Another alternative is that we attempt to ride this situation out (let capitalism do it's thing). At some point, markets will realise just how much more competitive goods/services are in those weakest economies and will inject capital back into the system which 'should' lead to growth. The only concern is that I fear that by that point it will be too little, too late (youth unemployment is already at unusually high levels with no indication that they are going to come back down soon). Governments need to be more pro-active and co-operative with business when it comes to 'spruiking their wares' and make it easier for them to exist (much work with regards to FTA's being done behind the scenes worldwide at the moment. If they can't agree they could simply try/buy. Namely, implement temporary FTA's to see whether or not it would work over the medium/longer term. Ultimately, this allow for foreign investment without necessarily destroying local industries if carefully constructed.).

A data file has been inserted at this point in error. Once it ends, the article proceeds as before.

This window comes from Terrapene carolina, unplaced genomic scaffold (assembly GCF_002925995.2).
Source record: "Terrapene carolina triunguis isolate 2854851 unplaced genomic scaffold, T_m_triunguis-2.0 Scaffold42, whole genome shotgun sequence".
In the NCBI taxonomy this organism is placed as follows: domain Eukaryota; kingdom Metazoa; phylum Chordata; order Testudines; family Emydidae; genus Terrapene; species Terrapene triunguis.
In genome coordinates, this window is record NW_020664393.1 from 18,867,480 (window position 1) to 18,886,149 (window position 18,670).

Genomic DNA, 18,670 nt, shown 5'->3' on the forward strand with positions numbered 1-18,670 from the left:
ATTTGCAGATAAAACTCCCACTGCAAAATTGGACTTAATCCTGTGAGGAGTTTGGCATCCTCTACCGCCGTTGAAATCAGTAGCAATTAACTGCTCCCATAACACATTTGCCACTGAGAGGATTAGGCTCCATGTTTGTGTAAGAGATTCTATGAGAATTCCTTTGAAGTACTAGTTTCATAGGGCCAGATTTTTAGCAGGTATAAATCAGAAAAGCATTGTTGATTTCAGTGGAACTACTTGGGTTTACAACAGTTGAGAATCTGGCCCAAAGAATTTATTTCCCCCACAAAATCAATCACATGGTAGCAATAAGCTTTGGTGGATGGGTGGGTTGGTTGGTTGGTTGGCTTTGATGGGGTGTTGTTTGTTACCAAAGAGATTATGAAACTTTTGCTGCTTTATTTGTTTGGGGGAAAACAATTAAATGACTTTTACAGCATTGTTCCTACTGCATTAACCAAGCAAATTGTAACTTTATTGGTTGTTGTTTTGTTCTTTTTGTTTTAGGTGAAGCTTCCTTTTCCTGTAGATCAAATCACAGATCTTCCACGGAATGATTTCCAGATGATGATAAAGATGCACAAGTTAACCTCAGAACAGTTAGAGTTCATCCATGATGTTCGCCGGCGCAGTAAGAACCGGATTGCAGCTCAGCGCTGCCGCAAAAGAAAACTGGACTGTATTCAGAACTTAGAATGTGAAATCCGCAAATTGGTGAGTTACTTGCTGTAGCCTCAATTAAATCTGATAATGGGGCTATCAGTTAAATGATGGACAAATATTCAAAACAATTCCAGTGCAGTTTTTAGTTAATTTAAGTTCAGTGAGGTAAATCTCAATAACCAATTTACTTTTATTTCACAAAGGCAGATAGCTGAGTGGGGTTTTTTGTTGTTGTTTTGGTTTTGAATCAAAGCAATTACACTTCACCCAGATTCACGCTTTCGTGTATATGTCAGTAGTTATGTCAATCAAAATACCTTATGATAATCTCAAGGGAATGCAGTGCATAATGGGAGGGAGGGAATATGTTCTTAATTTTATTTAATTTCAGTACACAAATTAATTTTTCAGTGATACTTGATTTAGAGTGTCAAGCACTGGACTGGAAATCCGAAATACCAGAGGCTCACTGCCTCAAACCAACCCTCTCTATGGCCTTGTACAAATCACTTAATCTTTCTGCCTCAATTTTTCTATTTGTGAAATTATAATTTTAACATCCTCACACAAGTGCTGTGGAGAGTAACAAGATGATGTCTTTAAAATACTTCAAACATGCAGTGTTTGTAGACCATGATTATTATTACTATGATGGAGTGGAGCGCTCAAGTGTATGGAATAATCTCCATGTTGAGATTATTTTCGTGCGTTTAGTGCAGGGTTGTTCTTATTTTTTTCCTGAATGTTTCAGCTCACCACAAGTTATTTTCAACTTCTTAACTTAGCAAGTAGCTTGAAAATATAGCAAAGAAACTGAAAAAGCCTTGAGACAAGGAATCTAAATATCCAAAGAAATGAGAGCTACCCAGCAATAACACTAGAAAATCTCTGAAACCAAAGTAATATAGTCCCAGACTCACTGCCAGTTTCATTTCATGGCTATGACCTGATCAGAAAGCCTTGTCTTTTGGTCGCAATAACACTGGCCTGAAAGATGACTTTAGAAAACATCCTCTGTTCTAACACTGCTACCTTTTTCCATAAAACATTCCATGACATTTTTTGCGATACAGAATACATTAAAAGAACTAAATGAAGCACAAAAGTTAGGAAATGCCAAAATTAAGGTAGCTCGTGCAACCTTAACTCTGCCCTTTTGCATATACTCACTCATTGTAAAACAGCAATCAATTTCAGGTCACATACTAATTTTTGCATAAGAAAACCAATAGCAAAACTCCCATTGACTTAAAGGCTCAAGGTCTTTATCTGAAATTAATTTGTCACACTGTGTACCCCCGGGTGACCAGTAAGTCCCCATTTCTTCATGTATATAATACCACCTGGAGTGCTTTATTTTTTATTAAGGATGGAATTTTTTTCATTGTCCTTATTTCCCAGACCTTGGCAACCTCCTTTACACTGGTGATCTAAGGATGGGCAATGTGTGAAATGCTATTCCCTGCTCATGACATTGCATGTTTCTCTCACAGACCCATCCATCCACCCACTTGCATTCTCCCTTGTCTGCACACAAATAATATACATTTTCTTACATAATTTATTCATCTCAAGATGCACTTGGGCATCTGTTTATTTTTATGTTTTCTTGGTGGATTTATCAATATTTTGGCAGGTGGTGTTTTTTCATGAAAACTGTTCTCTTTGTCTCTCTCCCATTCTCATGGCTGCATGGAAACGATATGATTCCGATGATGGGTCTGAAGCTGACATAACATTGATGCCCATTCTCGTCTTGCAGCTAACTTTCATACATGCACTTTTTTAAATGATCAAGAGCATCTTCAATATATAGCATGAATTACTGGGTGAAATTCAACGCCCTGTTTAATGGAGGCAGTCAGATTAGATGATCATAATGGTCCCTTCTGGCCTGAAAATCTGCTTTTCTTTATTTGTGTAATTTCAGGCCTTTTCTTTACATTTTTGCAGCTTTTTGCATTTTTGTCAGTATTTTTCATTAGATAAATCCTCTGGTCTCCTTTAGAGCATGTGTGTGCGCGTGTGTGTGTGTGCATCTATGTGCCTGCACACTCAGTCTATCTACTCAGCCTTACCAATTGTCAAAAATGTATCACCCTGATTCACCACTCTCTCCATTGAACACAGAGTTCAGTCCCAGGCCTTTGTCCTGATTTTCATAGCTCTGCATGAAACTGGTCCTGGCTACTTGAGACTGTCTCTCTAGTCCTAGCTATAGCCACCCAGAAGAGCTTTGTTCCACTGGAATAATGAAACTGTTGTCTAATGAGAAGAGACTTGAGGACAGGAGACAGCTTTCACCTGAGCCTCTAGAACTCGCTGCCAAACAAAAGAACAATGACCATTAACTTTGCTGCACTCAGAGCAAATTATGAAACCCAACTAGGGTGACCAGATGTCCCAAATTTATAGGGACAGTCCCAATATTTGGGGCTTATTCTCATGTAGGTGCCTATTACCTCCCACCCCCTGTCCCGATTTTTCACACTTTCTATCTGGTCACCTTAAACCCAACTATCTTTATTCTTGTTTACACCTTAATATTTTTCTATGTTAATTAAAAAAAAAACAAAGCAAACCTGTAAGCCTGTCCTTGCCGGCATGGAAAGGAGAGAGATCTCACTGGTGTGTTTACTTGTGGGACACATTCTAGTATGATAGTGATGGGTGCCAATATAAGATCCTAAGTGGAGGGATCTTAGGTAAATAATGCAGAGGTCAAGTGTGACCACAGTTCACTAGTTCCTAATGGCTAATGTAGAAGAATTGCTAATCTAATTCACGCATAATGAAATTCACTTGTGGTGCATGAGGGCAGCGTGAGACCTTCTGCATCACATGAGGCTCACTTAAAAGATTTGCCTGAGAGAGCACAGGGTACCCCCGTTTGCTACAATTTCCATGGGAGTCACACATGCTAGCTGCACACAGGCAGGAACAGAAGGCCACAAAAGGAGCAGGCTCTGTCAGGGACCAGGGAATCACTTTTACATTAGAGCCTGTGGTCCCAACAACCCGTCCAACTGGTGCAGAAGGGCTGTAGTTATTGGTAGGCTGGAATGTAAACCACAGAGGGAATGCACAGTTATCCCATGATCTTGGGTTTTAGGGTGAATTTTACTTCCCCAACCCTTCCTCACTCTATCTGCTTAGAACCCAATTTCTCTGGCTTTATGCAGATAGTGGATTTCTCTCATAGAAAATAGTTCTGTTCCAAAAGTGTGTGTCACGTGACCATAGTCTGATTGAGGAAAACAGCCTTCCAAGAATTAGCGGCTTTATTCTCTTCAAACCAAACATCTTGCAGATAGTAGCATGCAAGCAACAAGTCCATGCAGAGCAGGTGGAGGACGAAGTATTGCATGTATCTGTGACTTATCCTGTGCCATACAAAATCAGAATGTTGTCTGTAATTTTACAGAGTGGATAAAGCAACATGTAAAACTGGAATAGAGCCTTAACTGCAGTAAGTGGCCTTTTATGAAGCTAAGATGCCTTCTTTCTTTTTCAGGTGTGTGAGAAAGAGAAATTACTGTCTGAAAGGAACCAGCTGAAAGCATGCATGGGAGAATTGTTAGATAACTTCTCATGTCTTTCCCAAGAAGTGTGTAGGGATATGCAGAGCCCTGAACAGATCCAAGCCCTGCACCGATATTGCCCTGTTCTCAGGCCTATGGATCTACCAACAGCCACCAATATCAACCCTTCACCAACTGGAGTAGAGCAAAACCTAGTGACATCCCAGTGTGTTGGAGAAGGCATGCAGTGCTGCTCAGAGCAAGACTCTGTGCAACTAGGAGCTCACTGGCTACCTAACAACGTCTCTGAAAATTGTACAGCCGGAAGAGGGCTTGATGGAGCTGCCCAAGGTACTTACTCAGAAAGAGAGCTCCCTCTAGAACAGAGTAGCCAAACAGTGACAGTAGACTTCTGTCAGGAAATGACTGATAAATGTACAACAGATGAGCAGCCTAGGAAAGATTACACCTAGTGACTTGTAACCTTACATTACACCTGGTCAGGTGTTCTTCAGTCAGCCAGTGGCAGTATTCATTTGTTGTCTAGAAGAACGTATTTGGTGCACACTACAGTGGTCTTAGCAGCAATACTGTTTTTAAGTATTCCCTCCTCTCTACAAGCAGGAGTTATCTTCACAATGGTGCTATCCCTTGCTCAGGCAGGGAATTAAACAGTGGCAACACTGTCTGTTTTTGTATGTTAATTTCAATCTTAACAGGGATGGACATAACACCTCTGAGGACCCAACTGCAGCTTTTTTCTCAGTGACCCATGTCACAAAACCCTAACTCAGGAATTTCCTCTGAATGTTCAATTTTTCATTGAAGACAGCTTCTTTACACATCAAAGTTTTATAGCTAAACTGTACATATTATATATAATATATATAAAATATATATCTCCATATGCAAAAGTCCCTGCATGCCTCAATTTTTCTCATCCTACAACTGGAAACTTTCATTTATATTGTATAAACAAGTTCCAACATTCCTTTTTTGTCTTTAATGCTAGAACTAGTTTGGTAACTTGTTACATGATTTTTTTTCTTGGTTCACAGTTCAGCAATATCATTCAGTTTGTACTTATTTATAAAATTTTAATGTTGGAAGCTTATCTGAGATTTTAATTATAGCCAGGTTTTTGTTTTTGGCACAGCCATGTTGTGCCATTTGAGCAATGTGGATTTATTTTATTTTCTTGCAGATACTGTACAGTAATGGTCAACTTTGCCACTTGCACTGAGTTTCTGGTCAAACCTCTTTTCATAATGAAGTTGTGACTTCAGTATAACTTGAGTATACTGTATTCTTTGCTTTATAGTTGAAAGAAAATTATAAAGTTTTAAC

Something I've previously considered and am re-iterating is 'bottom-up stimulus'. Clearly, stimulus in at the top doesn't always filter all the way down so we can either manufacture methods (rules, regulations, governance) to ensure that it does filter down or else we can attack the problem by starting at the bottom and moving back up. After all, the purpose of business is to make a profit. The purpose of government is to ensure that the interests of the populace are represented and expressed (that's the theory). For this reason, I've always believed that the job of government should be to make it easier to for private business to grow (within limits obviously). Only when/where it is not commercially viable (or there are simply no takers) should government step in. This allows governments to maintain a relatively balanced budget whilst also ensuring that the needs of their citizens are met (they have a lot of options available with regards to governance in most cases). A good example of this would be Australia's NBN project. My belief is that it should have only connected major capital cities with most of the commercially unviable areas to be handled by government. Private industry should have funded the rest of it (and decided whether it was to be FTTH, FTTN, etc...). This would have allowed for a significantly less costly NBN whilst gaining many of the same benefits.